Water for Elephants Review: Fabulous Under the Big Top

Her ears float like ginkgo leaves first. From behind a screen, her shadow appears and her trumpet sounds amazing. 


Her disembodied trunk, which sniffs for friends, foes, and food, arrives next. At the end of Act I of the new musical “Water for Elephants,” Rosie, the circus star, is huge as a bus and batting her lovely eyes.


This stunning 20-minute sequence is just one of many miracles at the Imperial Theater, where “Water for Elephants” opened Thursday. 


After all, Rosie is not alive and prone to harm. She is not a CGI. You can see the puppeteers controlling and inhabiting her,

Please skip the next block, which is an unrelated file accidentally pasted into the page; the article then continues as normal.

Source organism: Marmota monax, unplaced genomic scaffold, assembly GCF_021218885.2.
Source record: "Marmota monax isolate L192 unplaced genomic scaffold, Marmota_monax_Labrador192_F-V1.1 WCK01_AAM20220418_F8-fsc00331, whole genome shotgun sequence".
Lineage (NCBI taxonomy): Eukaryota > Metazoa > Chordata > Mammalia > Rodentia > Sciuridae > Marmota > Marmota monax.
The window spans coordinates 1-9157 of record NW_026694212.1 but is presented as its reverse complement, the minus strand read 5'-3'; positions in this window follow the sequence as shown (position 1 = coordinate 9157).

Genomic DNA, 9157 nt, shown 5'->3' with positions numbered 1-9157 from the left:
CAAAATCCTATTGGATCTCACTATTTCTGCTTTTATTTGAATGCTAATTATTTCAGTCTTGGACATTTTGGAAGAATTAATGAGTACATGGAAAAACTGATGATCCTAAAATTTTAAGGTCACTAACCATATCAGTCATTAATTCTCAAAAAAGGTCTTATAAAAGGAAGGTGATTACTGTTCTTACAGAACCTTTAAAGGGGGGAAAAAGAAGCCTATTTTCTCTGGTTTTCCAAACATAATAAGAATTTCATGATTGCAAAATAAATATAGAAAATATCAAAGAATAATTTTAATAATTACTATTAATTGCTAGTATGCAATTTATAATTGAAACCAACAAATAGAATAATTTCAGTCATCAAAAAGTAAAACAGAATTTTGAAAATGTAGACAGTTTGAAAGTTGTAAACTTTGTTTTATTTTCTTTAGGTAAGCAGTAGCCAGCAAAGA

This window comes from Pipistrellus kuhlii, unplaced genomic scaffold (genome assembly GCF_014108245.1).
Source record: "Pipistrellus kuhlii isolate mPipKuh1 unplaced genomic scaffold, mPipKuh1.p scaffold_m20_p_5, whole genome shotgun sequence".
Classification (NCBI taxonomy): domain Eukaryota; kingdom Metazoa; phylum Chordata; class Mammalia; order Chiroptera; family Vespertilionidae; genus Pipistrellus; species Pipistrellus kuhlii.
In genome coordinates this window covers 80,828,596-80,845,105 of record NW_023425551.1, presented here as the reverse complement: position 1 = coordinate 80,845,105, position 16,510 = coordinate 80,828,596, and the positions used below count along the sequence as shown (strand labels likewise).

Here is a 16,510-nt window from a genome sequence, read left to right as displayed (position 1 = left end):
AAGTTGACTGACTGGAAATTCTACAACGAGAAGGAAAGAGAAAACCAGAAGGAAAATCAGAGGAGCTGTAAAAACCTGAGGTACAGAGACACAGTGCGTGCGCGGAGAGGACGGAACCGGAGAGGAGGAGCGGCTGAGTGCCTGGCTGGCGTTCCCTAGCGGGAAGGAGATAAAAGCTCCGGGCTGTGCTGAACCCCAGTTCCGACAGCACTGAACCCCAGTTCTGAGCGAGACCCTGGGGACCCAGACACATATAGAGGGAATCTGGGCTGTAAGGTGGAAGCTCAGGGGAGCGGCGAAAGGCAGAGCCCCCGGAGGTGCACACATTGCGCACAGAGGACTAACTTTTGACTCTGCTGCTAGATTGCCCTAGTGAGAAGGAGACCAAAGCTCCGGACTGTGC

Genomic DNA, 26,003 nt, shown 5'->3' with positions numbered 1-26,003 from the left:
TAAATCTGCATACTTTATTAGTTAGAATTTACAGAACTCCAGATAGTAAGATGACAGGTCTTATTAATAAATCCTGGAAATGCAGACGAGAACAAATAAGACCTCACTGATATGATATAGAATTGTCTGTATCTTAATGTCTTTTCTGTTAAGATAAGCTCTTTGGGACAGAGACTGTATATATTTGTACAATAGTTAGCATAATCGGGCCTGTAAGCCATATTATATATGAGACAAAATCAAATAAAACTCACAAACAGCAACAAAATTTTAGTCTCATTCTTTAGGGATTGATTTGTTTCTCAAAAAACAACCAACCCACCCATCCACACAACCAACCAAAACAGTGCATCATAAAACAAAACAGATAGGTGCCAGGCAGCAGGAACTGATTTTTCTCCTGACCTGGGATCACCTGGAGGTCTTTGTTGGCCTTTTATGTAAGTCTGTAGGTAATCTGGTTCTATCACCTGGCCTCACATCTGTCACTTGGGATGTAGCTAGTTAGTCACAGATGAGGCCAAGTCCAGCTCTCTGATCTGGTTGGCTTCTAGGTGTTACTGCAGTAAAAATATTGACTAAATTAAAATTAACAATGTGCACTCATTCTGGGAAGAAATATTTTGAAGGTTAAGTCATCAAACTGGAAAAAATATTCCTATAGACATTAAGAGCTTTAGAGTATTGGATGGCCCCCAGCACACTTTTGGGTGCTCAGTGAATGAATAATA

thus she is not a deception. She is human imagination, including ours as viewers.


I love being treated so well by a brand-extension musical, which is usually craftless and cynical. At its best, “Water for Elephants” resembles circus arts more than Broadway. 


It has an engaging plot, intriguing characters, and stirring music by seven-man indie folk band PigPen Theater Co. Jessica Stone's brilliant, emotive film opens with movement, beauty, and astonishment.


Given the setting, that makes sense. The musical's written by Rick Elice, based on the 2011 film and Sara Gruen's 2006 novel, is set in a Depression-era circus. Jacob Jankowski (Grant Gustin) climbs aboard a train to “Anywhere” to escape a sadness we hear about later. Because the train carries the failing Benzini Brothers, it's going everywhere—downhill and fast.


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Thanks for   watching